When talking about IVR and the human-technology interface, we often forget about the human element. (Like I just did with human-technology interface. Interface?) But an IVR call flow that lacks logic and a feel for the customer will always fail, no matter how good the IVR technology is.
Likewise, a technology that an organization thrusts onto their customers can also fail. Because how an organization uses its IVR or other technology can be as important as the quality of the technology.
Simply put, if a company uses an IVR system to make things easier on themselves regardless of how it affects their customers (i.e., they use it to avoid having to talk to their customers), it may turn the customers off of the company altogether.
Chinese researcher Shunzhong Liu of Central China Normal University’s School of Economics addresses the topic in the Impact of Forced Use on Customer Adoption of Self-Service Technologies, published in March 2012.
In the paper, Liu investigates how forced use affects customer satisfaction with self-service technologies like IVR. The paper discusses “the relationship among forced use, technology anxiety, technology trust, customer satisfaction” in a “self-service technology setting.”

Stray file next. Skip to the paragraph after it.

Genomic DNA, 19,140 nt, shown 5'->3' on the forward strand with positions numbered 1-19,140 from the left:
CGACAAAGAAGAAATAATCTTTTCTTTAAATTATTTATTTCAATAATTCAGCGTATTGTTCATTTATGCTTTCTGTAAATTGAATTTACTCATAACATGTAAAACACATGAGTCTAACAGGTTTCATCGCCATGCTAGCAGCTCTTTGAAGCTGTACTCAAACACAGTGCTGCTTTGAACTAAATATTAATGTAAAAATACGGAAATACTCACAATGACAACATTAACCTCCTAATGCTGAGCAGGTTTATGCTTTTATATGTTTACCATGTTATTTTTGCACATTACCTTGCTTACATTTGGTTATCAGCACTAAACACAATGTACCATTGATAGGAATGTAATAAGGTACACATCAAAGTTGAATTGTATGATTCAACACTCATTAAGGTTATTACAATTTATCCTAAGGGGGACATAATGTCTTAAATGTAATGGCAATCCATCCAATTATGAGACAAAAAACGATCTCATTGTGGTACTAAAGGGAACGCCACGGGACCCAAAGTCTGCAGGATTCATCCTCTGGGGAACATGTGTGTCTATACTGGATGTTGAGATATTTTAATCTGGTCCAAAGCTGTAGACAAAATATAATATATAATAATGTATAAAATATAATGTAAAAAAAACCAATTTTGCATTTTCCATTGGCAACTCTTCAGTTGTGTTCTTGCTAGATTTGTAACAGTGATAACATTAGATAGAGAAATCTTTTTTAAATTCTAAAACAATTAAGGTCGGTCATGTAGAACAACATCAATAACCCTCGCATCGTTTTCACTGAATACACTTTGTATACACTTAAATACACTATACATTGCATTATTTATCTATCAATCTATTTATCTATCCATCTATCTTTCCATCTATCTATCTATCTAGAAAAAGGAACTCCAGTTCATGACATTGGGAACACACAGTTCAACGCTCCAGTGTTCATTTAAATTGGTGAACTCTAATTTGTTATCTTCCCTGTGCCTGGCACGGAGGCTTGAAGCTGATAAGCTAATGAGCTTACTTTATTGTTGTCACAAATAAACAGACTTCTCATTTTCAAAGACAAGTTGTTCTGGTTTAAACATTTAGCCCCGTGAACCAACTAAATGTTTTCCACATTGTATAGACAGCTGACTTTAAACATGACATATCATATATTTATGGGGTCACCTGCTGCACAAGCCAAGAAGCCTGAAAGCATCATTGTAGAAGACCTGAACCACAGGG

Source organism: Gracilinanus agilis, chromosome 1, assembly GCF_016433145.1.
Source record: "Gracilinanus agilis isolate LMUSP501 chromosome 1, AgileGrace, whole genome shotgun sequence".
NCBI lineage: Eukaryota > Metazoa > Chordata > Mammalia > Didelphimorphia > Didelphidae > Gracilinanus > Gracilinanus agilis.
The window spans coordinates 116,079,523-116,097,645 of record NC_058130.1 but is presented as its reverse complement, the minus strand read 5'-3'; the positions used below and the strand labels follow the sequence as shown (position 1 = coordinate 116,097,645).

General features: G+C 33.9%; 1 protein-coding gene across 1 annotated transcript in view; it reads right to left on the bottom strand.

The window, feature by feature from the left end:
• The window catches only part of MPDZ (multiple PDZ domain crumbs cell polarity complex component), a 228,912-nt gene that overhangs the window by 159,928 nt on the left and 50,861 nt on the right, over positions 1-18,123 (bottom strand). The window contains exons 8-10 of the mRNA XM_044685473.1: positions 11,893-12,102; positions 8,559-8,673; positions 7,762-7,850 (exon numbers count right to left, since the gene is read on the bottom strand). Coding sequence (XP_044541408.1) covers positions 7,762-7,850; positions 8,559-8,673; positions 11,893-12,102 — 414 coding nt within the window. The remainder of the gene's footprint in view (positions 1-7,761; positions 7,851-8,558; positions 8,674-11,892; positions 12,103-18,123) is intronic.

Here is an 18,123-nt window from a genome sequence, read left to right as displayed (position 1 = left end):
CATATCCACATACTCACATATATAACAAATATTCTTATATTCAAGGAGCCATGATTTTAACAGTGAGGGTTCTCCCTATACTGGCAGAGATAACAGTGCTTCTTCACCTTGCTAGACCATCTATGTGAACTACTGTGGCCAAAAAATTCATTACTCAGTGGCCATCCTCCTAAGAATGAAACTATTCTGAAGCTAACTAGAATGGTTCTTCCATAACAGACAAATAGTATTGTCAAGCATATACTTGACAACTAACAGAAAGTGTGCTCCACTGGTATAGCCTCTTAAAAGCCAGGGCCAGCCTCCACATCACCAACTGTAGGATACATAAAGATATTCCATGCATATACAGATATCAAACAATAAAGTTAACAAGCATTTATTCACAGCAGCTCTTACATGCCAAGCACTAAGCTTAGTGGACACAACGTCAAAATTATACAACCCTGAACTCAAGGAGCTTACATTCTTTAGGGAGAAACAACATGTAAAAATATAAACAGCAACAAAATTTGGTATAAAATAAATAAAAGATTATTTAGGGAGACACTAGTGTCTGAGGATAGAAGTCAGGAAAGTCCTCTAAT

Self-service technology setting. That pretty much sums up where our lives are heading. These days, customer service isn’t so much about doing things for customers as it is providing a way for customers to do those things themselves—quicker, easier.
“In response to increases in labor cost and innovation in technology, many firms are incorporating new technology into their service delivery process,” wrote Liu. “Hence, the service is becoming increasingly technological in nature with a wide array of self-service technologies (SSTs) used as part of routine service delivery options.”
There’s also an element of control for the customers. Although not everyone wants control, especially when technology anxiety comes into play. Read more in Forced Technology Use…